Listen to this post

CEQA decisions usually arise in the context of a challenge to a lead agency’s approval of a project and a related CEQA document.  However, in a recent decision, Kutzke v. City of San Diego (2017) 11 Cal.App.5th 1034 (certified for publication on May 23, 2017), the Fourth Appellate District resolved a court action arising from a lead agency’s rejection of a project and its MND, and did so in favor of the lead agency.

The challenged project involved the subdivision of two adjacent lots (totaling 1.45 acres) into four lots, retaining an existing residence on one lot, and building a new residence on each of the remaining parcels. The property is located in the La Playa neighborhood of the Peninsula Community Plan (PCP) area in the City of San Diego.  Among the goals and objectives of the PCP are conserving the very low density character of the La Playa neighborhood and encouraging infill housing design compatible with existing development.  The City’s municipal code includes development standards to facilitate these goals and objectives.  For this project, the owners needed approval from the City to deviate from three such standards: a minimum 20-foot rear yard setback; a minimum street frontage of 65 feet; and a maximum six-foot side yard retaining wall. To approve the deviations, the City was required to find that they were appropriate for the project’s location and would result in a more desirable project than would be achieved if designed in strict conformance with the regulations.

The project proponents applied to the City for a vesting tentative parcel map and related permits to allow for the subdivision, and the City prepared an MND.  In relevant part, the MND found only one potentially significant impact—to paleontological resources, which would be mitigated below a level of significance.  The MND identified less-than-significant impacts related to geology and public services and found no impact on any applicable land use plan.

Before reaching the appellate court, the project and MND were the subject of a whiplash-inducing series of contradictory decisions.  First, the local community planning board recommended denial of the project, based on concerns regarding fire protection, density, and deviations from development standards.  However, the planning commission rejected the recommendation, approved the project, and adopted the MND.  On appeal to the city council, the council reversed the planning commission’s decision, finding that:  the MND inadequately assessed the project’s potential impacts on geology, land use, and public safety; the project was inconsistent with the PCP; and the required findings could not be made to support the requested deviations from development standards.  The project proponents then sought review in the superior court.  The court found insufficient evidence to support the City Council’s findings, overturned the council’s decision, and entered judgment for the project proponents.  The City appealed.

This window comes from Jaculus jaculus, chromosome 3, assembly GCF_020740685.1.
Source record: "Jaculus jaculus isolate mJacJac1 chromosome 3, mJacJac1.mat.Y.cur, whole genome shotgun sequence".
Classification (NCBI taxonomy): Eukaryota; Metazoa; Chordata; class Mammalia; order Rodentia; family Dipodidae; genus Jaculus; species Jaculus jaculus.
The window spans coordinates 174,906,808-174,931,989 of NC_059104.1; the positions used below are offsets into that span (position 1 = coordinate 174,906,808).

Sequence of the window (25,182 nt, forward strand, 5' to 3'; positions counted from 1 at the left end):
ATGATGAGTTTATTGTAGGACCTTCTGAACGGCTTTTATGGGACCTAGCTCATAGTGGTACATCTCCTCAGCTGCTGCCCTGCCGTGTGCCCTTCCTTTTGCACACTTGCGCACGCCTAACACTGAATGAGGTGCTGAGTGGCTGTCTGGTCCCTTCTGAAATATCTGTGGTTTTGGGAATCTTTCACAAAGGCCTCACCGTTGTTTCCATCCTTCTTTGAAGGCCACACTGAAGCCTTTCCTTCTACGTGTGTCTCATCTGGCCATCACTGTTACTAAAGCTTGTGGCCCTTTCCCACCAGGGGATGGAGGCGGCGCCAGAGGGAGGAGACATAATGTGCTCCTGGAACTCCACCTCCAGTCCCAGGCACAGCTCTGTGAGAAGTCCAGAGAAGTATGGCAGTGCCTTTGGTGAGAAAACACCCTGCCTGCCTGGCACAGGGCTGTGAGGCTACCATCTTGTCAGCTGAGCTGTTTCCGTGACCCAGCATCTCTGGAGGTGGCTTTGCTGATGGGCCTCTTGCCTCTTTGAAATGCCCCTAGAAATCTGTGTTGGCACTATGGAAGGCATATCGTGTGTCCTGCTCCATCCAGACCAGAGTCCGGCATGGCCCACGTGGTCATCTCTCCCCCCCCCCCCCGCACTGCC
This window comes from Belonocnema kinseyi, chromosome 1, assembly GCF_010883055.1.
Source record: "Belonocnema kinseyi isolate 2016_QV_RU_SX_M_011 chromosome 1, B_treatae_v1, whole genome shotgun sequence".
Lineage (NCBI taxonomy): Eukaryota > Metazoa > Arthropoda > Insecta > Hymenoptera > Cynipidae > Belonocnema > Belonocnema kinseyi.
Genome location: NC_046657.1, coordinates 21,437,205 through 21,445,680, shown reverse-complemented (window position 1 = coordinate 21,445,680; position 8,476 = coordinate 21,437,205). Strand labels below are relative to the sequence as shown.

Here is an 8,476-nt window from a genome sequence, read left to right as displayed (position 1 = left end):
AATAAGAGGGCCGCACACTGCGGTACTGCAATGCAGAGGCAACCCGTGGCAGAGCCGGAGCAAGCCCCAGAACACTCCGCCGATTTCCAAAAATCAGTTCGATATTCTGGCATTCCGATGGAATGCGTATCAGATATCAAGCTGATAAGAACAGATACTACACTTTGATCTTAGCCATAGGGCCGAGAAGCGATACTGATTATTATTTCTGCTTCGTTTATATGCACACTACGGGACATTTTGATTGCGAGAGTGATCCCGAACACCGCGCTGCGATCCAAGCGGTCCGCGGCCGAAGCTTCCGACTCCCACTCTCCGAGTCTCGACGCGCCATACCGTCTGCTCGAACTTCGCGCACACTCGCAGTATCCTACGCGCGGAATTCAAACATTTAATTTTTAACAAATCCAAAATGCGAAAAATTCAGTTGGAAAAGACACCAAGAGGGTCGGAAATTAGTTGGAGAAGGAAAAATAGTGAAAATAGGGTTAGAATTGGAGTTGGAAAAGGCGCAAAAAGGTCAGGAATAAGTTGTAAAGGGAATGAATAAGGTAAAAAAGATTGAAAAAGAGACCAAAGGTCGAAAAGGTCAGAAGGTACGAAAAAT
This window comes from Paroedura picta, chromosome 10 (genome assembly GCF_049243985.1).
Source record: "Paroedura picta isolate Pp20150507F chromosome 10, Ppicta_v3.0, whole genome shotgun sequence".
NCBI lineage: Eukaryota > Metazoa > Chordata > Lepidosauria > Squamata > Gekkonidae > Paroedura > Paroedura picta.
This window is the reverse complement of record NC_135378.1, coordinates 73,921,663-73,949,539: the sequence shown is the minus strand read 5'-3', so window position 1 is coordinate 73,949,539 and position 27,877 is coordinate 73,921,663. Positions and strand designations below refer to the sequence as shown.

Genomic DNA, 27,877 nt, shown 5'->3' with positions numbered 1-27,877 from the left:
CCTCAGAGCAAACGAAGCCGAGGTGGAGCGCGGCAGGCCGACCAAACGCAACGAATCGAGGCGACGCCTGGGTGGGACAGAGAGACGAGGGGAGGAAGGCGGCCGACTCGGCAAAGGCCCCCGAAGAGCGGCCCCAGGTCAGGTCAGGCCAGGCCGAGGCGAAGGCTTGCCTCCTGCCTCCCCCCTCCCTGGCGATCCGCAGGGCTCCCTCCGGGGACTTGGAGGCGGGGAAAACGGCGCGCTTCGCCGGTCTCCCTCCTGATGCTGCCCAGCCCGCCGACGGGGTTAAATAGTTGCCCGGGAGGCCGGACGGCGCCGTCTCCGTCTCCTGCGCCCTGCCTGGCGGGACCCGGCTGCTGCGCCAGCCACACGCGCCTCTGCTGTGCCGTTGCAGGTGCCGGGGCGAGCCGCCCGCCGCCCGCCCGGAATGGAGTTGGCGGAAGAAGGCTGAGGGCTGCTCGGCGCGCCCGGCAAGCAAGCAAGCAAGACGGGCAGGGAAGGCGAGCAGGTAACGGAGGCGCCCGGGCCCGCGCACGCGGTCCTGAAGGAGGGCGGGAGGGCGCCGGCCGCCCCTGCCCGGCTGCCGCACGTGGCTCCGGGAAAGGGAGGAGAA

The Fourth District reversed, finding that substantial evidence supported the City’s rejection of the project and MND.  The court relied on the opinions and objections of the property’s neighbors, “expertly prepared” renderings of the project, and photographs of the surrounding neighborhood as evidence that adequately supported the City’s findings that the project was inconsistent with the PCP, that the requested deviations from development regulations were not appropriate for the project’s location and would not result in a more desirable project, and that the MND inadequately evaluated the project’s land use impacts.  The court then upheld key City findings, including that the MND was deficient in its analysis of geology and public safety impacts, based on the expert evidence in the record concerning “flaws and omissions” in the project’s geotechnical report and regarding the “significant challenges for fire and emergency services personnel” that would be posed by the project’s configuration.

The appellate panel declined the project proponent’s invitation to weigh the conflicting evidence in the record and instead relied on the applicable substantial evidence standard, as elucidated in Toigo v. Town of Ross (1998) 70 Cal.App.4th 309:  “it is not the role of the courts to micro-manage these development decisions.  Our function is simply to decide whether the city officials considered the applicable policies and the extent to which the proposed project conforms with those policies, whether the city officials made appropriate findings on this issue, and whether those findings are supported by substantial evidence.”  In this case, “[s]ince the owners have not established no reasonable municipality could have reached the same decision as the City, we must uphold the City’s decision.”